This year, on April 27 2016, celebrates the 22nd anniversary of our country’s first democratic, post-Apartheid election. Every year, we honour equality on Freedom Day, a day we enjoy alongside our fellow man, irrespective of race, creed, or sex.
If you’re in Cape Town and looking for new ways to commemorate Freedom Day, take a look at our list of things you should take part in.
Braai and feast on Shisanyama at Mzoli’s – Gugulethu
The idea at Mzoli’s, a Gugulethu butchery, is simple. Choose a meat for braaing and mingle with fellow diners while it cooks to perfection. Your meal will be brought to you in a brightly coloured bowl, served with South African-style pap and a bean salad.
While waiting for your food order a drink from the cocktail bar, or a quartz from the next-door shebeen.
Get your glitz and glamour on at Pink Loerie – Knysna
Knysna’s Pink Loerie is an event of parades, pageants, and pride. This year, attendees are encouraged to dress up according to the theme, ‘Young and never been kissed’.
The five-day event is all about celebrating sexual diversity through a menagerie of shows, entertainment, street performances, and glamorous costumes.
Watch a soccer match at Athlone Stadium
Dust off those old vuvuzelas and head down to Cape Town’s Athlone stadium for an exciting match of local football as Ajax take on the Mamelodi Sundowns!
Visit the Iziko Museums free of charge – Cape Town CBD
Learn about South Africa’s deep-rooted history at the Iziko Galleries and Museums in the inner city of Cape Town.
Visit the Slave Lodge or the newly re-opened Constantia Manor if you’re wanting to learn more South Africa’s past, and our multi-cultural society.
Concert of Hope at the Artscape Theatre – Foreshore
The Concert of Hope forms part of the Suidoosterfees – a festival which celebrates Kaapse culture and heritage with a series of colourful concerts, comedy shows, much more.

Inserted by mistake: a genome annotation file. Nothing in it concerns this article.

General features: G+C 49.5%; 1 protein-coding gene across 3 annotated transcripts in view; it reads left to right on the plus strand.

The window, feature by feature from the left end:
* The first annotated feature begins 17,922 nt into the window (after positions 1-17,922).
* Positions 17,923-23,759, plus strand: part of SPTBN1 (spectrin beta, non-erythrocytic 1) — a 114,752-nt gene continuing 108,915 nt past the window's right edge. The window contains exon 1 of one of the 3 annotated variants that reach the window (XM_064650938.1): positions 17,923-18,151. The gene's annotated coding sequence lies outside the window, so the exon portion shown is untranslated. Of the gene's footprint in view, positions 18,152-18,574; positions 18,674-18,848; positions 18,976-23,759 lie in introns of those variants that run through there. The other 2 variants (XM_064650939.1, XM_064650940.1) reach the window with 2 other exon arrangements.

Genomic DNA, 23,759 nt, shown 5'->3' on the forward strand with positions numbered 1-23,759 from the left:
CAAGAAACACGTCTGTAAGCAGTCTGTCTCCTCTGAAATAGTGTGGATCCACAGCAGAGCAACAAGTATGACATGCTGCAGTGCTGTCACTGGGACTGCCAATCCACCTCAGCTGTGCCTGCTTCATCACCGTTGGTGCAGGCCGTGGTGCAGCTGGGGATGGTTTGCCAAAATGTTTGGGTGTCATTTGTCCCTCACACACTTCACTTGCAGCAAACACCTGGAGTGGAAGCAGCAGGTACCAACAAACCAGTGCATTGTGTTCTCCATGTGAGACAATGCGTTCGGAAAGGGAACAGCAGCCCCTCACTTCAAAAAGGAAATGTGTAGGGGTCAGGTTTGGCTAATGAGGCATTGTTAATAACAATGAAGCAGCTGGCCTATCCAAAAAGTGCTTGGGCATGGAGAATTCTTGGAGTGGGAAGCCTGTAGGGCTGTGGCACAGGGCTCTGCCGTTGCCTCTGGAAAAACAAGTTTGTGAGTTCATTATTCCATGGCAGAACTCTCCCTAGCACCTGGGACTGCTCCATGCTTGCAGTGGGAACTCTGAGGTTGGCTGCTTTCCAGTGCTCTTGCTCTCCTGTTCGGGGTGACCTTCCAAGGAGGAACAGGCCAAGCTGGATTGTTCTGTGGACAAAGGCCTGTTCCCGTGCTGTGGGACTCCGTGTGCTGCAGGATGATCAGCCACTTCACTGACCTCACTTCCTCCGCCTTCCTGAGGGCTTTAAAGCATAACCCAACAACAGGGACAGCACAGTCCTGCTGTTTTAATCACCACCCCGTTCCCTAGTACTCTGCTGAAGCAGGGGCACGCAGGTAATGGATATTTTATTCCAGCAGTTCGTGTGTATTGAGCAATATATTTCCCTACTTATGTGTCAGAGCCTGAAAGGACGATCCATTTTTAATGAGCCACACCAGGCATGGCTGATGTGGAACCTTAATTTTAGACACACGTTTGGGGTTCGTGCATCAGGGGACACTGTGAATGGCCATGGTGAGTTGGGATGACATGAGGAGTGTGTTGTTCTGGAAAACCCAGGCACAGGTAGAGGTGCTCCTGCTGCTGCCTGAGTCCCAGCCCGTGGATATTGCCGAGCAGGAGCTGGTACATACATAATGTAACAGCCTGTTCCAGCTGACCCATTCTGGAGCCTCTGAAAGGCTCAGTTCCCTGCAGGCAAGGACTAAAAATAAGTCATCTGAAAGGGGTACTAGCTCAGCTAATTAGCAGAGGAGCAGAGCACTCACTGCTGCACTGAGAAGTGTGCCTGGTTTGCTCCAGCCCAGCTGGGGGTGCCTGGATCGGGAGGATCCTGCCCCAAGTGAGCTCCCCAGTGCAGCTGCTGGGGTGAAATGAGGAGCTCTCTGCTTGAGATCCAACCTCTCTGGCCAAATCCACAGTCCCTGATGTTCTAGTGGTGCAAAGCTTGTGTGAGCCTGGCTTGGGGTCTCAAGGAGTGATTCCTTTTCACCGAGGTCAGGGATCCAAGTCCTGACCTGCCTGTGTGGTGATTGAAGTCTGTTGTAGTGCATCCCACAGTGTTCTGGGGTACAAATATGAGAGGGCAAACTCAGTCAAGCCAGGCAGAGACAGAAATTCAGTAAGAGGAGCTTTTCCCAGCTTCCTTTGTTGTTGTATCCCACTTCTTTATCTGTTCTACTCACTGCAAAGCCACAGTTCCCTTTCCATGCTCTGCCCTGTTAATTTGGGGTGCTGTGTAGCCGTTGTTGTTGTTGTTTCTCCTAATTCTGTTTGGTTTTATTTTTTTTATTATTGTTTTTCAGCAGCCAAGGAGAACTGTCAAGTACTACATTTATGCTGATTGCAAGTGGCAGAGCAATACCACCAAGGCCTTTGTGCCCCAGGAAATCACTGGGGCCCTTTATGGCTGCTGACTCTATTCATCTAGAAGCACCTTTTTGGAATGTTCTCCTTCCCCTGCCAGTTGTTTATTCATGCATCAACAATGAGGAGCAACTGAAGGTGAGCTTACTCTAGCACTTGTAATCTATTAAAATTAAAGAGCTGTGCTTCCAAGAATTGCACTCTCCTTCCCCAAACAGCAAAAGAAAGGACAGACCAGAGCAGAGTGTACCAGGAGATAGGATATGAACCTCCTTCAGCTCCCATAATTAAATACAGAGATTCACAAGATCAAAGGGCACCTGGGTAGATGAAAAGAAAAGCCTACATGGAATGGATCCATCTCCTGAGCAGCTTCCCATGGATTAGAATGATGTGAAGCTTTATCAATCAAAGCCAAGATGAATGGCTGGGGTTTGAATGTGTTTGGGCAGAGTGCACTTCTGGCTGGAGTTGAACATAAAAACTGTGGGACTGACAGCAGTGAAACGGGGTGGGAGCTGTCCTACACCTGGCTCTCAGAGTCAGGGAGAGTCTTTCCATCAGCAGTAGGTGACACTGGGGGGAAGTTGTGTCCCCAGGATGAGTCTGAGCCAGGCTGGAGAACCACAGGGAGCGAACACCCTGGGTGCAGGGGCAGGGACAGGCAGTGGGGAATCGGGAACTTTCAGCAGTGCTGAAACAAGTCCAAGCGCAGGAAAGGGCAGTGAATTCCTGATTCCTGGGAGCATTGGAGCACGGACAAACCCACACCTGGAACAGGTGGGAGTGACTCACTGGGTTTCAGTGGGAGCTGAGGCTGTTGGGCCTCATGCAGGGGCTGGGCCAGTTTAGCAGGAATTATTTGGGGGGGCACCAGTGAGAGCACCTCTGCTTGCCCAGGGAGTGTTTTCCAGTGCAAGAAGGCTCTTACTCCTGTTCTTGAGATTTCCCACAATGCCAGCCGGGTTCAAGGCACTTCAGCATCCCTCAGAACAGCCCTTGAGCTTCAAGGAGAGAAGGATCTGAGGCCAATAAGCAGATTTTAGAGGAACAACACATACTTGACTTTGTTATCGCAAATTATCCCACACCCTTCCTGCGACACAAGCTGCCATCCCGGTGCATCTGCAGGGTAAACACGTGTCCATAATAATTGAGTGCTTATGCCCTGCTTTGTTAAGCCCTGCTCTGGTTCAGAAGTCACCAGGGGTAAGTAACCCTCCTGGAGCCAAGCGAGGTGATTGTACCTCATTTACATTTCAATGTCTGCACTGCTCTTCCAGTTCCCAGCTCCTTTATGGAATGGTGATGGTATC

The Concert of Hope aligns itself with the concept of freedom, with a performance by the music maestro, Jannine Neethling and her troupe of talented dancers and musicians, including the likes of Brandon October, Corlea Botha, and the Cape Town Opera Ensemble.
Take a trip to Franschhoek
Drakenstein Correctional Centre was where the former South African president, Nelson Mandela spent his last few days is prison before release.
To commemorate Freedom Day and all that it stands for, visit the now declared South African Heritage Site. Outside the prison walls is a large statue of Nelson Mandela which pays tribute to the man who made a democratic South Africa possible.
Franschhoek is a cultural hub in its own right, so if you’re looking to learn about its origin and culture. The Huguenot Museum teaches visitors about the French Huguenots who settled in the Cape in the 1680’s. The exhibits display the various tools the settlers used to make their wine, the clothes they wore, and the customs that they followed.
Take a boat ride to and historical tour of Robben Island
Robben Island needs no introduction, but for those of you who don’t know the multi-layered history of this famous Cape Town landmark, it is where the former South African president was incarcerated for 18 years out of his 27-year prison sentence.
Tours begin at the Nelson Mandela Gateway at the V&A Waterfront with a multimedia exhibition while you wait for your ferry to depart. Departures to the island happen throughout the day, with the first tour starting at 9 am.
Upon your arrival, former political prisoners will give you a unique insight into the history of the island through their own personal accounts of their time spent on Robben Island. The tour includes visits to Nelson Mandela’s cell and the limestone quarry where prisoners did hard labour.